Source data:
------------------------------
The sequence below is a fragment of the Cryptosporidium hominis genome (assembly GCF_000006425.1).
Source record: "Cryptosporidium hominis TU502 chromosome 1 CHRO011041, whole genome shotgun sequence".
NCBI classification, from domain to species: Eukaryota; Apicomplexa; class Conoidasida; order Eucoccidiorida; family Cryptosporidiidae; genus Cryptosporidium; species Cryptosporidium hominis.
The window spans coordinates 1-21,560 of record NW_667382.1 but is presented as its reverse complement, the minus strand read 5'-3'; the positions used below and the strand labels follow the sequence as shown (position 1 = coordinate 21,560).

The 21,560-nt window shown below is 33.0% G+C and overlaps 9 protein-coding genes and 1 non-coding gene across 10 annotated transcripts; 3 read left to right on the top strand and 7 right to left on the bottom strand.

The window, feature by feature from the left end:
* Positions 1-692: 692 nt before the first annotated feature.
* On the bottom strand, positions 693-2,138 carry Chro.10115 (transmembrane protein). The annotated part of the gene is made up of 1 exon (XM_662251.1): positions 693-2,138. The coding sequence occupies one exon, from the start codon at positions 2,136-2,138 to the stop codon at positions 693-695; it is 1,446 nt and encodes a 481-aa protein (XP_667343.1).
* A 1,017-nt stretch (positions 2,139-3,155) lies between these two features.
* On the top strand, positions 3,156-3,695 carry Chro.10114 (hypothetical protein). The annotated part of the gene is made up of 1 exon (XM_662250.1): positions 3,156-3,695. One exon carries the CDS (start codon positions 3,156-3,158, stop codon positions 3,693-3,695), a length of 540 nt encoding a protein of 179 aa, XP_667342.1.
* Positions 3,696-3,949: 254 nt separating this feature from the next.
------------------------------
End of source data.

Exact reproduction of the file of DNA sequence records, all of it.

The sequence below is a fragment of the Cryptosporidium hominis genome (assembly GCF_000006425.1).
Source record: "Cryptosporidium hominis TU502 chromosome 1 CHRO011041, whole genome shotgun sequence".
NCBI classification, from domain to species: Eukaryota; Apicomplexa; class Conoidasida; order Eucoccidiorida; family Cryptosporidiidae; genus Cryptosporidium; species Cryptosporidium hominis.
The window spans coordinates 1-21,560 of record NW_667382.1 but is presented as its reverse complement, the minus strand read 5'-3'; the positions used below and the strand labels follow the sequence as shown (position 1 = coordinate 21,560).

The 21,560-nt window shown below is 33.0% G+C and overlaps 9 protein-coding genes and 1 non-coding gene across 10 annotated transcripts; 3 read left to right on the top strand and 7 right to left on the bottom strand.

The window, feature by feature from the left end:
* Positions 1-692: 692 nt before the first annotated feature.
* On the bottom strand, positions 693-2,138 carry Chro.10115 (transmembrane protein). The annotated part of the gene is made up of 1 exon (XM_662251.1): positions 693-2,138. The coding sequence occupies one exon, from the start codon at positions 2,136-2,138 to the stop codon at positions 693-695; it is 1,446 nt and encodes a 481-aa protein (XP_667343.1).
* A 1,017-nt stretch (positions 2,139-3,155) lies between these two features.
* On the top strand, positions 3,156-3,695 carry Chro.10114 (hypothetical protein). The annotated part of the gene is made up of 1 exon (XM_662250.1): positions 3,156-3,695. One exon carries the CDS (start codon positions 3,156-3,158, stop codon positions 3,693-3,695), a length of 540 nt encoding a protein of 179 aa, XP_667342.1.
* Positions 3,696-3,949: 254 nt separating this feature from the next.